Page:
As camping season gets underway, Somerset Council and its kerbside collections contractor, SUEZ, are reminding residents of the danger of putting gas canisters in their recycling.

This year alone, more than 1,000 potential fires from gas canisters have been avoided, thanks to the vigilant crews at the material recovery facilities in Taunton and Evercreech.

Due to the increasing number of canisters being put out with recycling, crews have had no choice other than to manually check recycling ahead of the automated sorting process to avoid sparking dangerous blazes.

The small canisters, mainly used for camping gas stoves, are often mistakenly put in the kerbside recycling ‘Bright Blue Bag’. The bag can be used to recycle empty aerosol bottles (for example, hair spray or deodorant), but should never be used to dispose of gas canisters.

  • Aerosols contain a smaller amount of ignitable gas and the bottles are under less pressure. This means they are less likely to ignite if crushed.
  • Gas canisters are almost all gas which is stored at a high pressure. This makes the bottles more likely to explode if crushed.

Gas canisters must be taken a local household recycling site. Always check with team on-site for the correct area to put these.

And it is not just gas canisters that can pose a risk for collection crews, other items including batteries and barbeques are potential fire starters.

Over the past year, ten fires have started at SUEZ’s material recovery facilities or within trucks. The fires have broken out when hazardous materials including large and household batteries as well as gas canisters have mistakenly gone through the baling process. Fortunately, quick responding crews have prevented injury or serious damage occurring.

Disposable barbeques put into rubbish bins without being fully soaked and extinguished can retain heat, smoulder and start a fire in trucks and when tipped back at the depot.

Fires cause damage and put lives at risk, as the weather warms up Somerset Council and SUEZ are calling on residents to please do the right thing with these potentially dangerous items.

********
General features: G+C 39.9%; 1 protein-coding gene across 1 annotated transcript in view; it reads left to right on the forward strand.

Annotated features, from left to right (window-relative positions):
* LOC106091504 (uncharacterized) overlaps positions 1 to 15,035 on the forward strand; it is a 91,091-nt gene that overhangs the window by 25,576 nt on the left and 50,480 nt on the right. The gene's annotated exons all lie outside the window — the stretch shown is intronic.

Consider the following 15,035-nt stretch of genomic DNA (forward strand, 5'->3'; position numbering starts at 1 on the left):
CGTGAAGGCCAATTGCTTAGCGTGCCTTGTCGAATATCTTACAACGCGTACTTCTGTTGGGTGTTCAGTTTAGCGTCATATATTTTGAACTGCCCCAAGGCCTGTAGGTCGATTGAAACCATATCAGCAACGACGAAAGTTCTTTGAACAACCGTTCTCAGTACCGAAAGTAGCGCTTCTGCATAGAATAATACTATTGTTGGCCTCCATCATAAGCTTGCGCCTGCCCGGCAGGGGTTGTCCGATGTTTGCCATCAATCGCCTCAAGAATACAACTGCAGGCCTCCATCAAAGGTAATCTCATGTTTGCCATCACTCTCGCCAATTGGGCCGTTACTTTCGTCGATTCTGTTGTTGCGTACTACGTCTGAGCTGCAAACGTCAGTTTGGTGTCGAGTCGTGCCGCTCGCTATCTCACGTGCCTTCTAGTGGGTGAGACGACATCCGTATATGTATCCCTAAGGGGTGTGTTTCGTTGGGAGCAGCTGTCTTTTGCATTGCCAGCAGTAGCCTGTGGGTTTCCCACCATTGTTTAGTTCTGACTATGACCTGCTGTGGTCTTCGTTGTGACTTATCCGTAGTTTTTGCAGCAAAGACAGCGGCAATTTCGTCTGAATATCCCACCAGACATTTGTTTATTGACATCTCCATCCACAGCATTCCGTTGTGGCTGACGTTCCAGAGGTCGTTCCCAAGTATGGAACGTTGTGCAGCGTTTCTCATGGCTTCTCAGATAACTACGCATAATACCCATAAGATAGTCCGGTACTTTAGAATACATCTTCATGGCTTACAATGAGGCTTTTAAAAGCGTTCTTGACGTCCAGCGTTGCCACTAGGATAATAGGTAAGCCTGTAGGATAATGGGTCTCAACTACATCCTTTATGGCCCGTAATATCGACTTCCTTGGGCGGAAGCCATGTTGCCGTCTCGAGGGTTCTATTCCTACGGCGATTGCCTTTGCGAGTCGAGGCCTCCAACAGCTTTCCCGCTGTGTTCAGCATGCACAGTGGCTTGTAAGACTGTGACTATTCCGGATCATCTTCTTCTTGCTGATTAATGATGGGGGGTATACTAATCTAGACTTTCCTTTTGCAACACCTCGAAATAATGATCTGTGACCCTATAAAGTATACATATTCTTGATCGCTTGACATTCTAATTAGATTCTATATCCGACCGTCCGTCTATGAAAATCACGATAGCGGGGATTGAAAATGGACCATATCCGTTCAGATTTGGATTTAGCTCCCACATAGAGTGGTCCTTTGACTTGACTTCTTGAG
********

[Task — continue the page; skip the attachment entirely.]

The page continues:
What should you do?

  • Small household batteries can be recycled in weekly kerbside collections, but must be presented in a clear, tied plastic bag and clearly placed on the top of the recycling box. Batteries must not be left loose in recycling boxes, put in the Bright Blue Bag or in the rubbish bin.
  • Large batteries, such as car batteries, cannot be recycled at the kerbside and should be taken to a recycling site.
  • Small household batteries and electricals can also be taken to recycling sites, always check with team on-site for the correct area to put these.
  • Small gas canisters – like those used in camping stoves are not recyclable in kerbside collections and must not be put in the rubbish bin. They must be taken a local household recycling site. Always check with team on-site for the correct area to put these.
  • Disposable barbecues should be fully immersed in water and left to cool completely before putting into the rubbish bin.

For more information visit Somerset Council’s safety pages.

The warmer summer months can bring an increase in fires on trucks and sorting facilities, every fire poses a risk to staff and the environment. Although items are disposed of with good intentions, it is important to follow the council’s guidelines on how to dispose of items safely.

Somerset’s waste and recycling collection crews make more than 380,000 collections a week. For more information about what happens to the recycling they collect, check the Somerset Recycling Tracker on the Somerset Council website

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May 31, 2024